Ministerial comings & goings – I.A. Rehman


MINISTERS rarely become popular in developing countries. Most of them lose the people’s sympathy for failing to meet the expectations of public service, even if the task at hand is beyond any human being’s capacity to accomplish. Thus no tears are shed when a minister is shown the door. Generally, such a person is considered incapable of meeting the demands of a position that many consider a sinecure.

Thus ordinary citizens are unable to approve or disapprove of a Pakistani minister’s termination simpliciter, especially if there is no evidence of any charges having been made against the victim. Those made to leave in this expeditious way have held thanksgiving ceremonies and have appreciated their relatively inexpensive departure. Imperfect governments often do not bother about such questions such as the right to a hearing. They take the overall verdict of the commander as fair and just and the best option for the victim is to disappear from public memory.

Some governments create problems for themselves by offering a reason for a minister’s dismissal because the reasons are justiciable. For instance, it is said in the case of Pakistan’s finance minister who was sacked the other day that he failed to control the surge in prices. But is it possible for a finance minister to prevent an increase in prices in a country where regulatory mechanisms have been abandoned in the interest of allowing freedom to market forces? Did the finance minister have the authority to regulate the market? He should have briefed the government about the possible consequences of the interplay of market forces. Did he bring the situation to the attention of the cabinet or government? Is it a practice to bring such issues to the attention of the government? In any case, what did the Rules of Business framed in 1973, half a century ago, say on the subject?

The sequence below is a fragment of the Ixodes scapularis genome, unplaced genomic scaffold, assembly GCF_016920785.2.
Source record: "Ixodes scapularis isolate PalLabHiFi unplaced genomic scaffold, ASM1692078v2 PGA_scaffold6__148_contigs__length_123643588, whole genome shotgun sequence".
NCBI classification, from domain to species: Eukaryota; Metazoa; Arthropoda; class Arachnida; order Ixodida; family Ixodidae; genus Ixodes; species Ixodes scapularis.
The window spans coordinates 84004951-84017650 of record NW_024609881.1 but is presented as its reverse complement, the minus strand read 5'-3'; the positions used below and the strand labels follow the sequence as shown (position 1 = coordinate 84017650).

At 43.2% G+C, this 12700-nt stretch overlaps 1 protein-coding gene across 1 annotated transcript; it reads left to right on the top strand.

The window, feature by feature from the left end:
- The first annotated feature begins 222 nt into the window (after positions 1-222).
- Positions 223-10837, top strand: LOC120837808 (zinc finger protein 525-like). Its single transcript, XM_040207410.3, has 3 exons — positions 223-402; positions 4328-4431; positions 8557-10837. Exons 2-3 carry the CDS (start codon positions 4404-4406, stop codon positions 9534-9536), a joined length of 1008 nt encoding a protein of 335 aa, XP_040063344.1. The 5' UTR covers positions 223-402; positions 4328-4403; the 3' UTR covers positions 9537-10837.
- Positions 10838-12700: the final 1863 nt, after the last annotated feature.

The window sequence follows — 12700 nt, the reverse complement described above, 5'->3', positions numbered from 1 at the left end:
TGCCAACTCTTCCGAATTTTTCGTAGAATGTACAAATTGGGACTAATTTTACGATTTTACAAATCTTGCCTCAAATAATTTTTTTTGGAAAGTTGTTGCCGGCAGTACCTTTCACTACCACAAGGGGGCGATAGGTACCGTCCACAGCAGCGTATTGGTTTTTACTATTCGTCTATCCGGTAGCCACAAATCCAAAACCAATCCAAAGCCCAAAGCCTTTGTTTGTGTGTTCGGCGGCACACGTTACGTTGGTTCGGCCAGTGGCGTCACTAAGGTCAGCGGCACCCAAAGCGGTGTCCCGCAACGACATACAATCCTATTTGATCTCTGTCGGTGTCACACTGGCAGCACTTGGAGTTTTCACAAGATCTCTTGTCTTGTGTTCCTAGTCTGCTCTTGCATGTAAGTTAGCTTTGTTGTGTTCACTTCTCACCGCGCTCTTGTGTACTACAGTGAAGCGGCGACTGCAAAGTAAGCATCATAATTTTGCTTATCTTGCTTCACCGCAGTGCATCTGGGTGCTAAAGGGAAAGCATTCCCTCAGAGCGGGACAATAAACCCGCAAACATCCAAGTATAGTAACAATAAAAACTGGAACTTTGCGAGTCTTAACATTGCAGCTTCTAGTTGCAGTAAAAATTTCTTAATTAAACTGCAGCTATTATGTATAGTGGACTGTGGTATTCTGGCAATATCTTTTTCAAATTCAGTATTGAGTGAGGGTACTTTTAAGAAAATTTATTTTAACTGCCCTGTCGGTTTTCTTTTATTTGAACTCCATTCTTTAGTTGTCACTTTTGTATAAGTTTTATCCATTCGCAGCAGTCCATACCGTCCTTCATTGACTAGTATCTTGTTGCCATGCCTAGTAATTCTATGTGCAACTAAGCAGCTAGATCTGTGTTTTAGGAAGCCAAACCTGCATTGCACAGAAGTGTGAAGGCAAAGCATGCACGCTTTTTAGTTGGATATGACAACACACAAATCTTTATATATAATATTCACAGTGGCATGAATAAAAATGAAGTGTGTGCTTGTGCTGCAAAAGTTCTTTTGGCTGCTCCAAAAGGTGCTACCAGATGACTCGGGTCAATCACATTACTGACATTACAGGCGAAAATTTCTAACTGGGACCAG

In the past, such questions had to be faced and answered at an appropriately high level but these things seem to have been forgotten in the hustle and bustle of advanced management.